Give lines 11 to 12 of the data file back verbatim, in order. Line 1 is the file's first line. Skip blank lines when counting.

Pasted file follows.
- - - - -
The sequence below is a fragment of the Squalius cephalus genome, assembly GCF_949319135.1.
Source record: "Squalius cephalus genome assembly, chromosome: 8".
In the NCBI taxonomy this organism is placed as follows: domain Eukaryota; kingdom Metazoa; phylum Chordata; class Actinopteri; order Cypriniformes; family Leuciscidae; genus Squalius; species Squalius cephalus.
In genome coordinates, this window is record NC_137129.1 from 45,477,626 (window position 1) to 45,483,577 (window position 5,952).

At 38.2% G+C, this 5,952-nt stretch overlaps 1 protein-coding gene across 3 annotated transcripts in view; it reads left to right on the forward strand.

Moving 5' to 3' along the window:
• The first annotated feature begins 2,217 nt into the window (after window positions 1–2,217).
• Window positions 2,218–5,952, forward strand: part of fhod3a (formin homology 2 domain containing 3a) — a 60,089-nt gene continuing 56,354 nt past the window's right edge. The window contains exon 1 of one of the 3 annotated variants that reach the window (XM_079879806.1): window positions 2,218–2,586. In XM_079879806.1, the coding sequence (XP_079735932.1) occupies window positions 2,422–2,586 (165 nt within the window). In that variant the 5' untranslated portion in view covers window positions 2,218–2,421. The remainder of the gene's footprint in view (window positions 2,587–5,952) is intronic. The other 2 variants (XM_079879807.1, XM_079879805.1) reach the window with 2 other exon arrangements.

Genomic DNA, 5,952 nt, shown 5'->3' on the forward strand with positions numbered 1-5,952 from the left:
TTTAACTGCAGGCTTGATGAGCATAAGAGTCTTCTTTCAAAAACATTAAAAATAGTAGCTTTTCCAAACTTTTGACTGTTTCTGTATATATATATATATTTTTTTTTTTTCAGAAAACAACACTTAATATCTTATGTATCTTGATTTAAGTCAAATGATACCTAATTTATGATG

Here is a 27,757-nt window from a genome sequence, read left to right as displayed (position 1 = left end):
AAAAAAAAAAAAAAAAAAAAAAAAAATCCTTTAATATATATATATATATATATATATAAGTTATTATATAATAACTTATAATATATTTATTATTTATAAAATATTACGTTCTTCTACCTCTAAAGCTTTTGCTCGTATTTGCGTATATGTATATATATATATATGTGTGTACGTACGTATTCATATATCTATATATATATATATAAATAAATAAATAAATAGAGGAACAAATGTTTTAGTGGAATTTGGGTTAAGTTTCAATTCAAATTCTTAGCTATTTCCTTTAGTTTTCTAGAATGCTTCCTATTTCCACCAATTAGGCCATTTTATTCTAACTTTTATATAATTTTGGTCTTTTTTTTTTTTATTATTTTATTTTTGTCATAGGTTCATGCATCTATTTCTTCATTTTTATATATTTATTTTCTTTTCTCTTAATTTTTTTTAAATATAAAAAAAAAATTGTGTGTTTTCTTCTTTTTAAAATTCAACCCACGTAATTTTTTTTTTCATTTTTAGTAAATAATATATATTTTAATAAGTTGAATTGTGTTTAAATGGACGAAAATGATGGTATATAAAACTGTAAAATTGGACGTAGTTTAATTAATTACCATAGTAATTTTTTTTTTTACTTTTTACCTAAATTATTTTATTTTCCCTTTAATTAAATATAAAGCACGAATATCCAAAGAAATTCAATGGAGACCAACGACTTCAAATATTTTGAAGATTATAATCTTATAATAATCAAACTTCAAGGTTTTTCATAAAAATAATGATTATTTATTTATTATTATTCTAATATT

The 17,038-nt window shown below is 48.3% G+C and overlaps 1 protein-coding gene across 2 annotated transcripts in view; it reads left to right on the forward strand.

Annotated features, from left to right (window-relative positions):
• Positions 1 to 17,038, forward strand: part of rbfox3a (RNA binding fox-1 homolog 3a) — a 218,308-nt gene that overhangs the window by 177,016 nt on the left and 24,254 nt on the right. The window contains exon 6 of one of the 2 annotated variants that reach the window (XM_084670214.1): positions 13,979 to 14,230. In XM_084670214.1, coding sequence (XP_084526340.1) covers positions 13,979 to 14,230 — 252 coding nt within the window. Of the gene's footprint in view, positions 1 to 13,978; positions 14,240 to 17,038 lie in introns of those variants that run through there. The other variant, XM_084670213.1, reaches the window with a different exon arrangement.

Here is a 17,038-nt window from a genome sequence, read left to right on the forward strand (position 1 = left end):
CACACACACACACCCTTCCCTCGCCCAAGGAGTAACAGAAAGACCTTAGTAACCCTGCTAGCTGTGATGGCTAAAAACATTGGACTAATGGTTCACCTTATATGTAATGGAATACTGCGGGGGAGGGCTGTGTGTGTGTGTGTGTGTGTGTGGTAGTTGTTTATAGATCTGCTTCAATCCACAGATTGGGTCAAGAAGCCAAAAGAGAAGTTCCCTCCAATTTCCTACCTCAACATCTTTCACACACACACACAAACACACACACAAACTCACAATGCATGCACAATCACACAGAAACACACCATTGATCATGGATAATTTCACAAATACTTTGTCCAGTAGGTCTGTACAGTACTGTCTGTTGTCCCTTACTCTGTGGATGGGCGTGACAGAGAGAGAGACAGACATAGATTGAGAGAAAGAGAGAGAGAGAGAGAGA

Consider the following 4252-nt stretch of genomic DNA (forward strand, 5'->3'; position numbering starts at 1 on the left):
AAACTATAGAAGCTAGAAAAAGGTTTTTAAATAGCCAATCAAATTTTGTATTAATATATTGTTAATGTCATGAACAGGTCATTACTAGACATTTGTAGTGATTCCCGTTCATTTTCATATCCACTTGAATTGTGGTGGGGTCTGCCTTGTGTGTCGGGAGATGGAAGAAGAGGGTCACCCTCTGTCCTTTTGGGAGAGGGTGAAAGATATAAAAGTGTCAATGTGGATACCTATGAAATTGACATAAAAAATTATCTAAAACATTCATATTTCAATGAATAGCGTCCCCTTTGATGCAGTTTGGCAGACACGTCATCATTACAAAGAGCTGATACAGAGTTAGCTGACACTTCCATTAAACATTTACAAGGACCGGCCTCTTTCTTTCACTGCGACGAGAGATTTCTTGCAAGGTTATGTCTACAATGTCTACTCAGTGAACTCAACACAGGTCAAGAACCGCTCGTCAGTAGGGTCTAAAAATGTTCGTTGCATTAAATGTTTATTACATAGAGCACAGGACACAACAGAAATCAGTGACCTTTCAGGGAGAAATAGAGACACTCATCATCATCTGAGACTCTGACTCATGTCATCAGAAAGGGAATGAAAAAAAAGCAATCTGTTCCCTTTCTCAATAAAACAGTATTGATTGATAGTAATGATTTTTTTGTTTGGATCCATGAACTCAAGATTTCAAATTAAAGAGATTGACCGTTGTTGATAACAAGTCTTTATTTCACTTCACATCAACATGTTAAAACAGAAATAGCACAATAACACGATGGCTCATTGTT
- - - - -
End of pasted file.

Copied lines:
Here is a 27,757-nt window from a genome sequence, read left to right as displayed (position 1 = left end):
AAAAAAAAAAAAAAAAAAAAAAAAAATCCTTTAATATATATATATATATATATATATAAGTTATTATATAATAACTTATAATATATTTATTATTTATAAAATATTACGTTCTTCTACCTCTAAAGCTTTTGCTCGTATTTGCGTATATGTATATATATATATATGTGTGTACGTACGTATTCATATATCTATATATATATATATAAATAAATAAATAAATAGAGGAACAAATGTTTTAGTGGAATTTGGGTTAAGTTTCAATTCAAATTCTTAGCTATTTCCTTTAGTTTTCTAGAATGCTTCCTATTTCCACCAATTAGGCCATTTTATTCTAACTTTTATATAATTTTGGTCTTTTTTTTTTTTATTATTTTATTTTTGTCATAGGTTCATGCATCTATTTCTTCATTTTTATATATTTATTTTCTTTTCTCTTAATTTTTTTTAAATATAAAAAAAAAATTGTGTGTTTTCTTCTTTTTAAAATTCAACCCACGTAATTTTTTTTTTCATTTTTAGTAAATAATATATATTTTAATAAGTTGAATTGTGTTTAAATGGACGAAAATGATGGTATATAAAACTGTAAAATTGGACGTAGTTTAATTAATTACCATAGTAATTTTTTTTTTTACTTTTTACCTAAATTATTTTATTTTCCCTTTAATTAAATATAAAGCACGAATATCCAAAGAAATTCAATGGAGACCAACGACTTCAAATATTTTGAAGATTATAATCTTATAATAATCAAACTTCAAGGTTTTTCATAAAAATAATGATTATTTATTTATTATTATTCTAATATT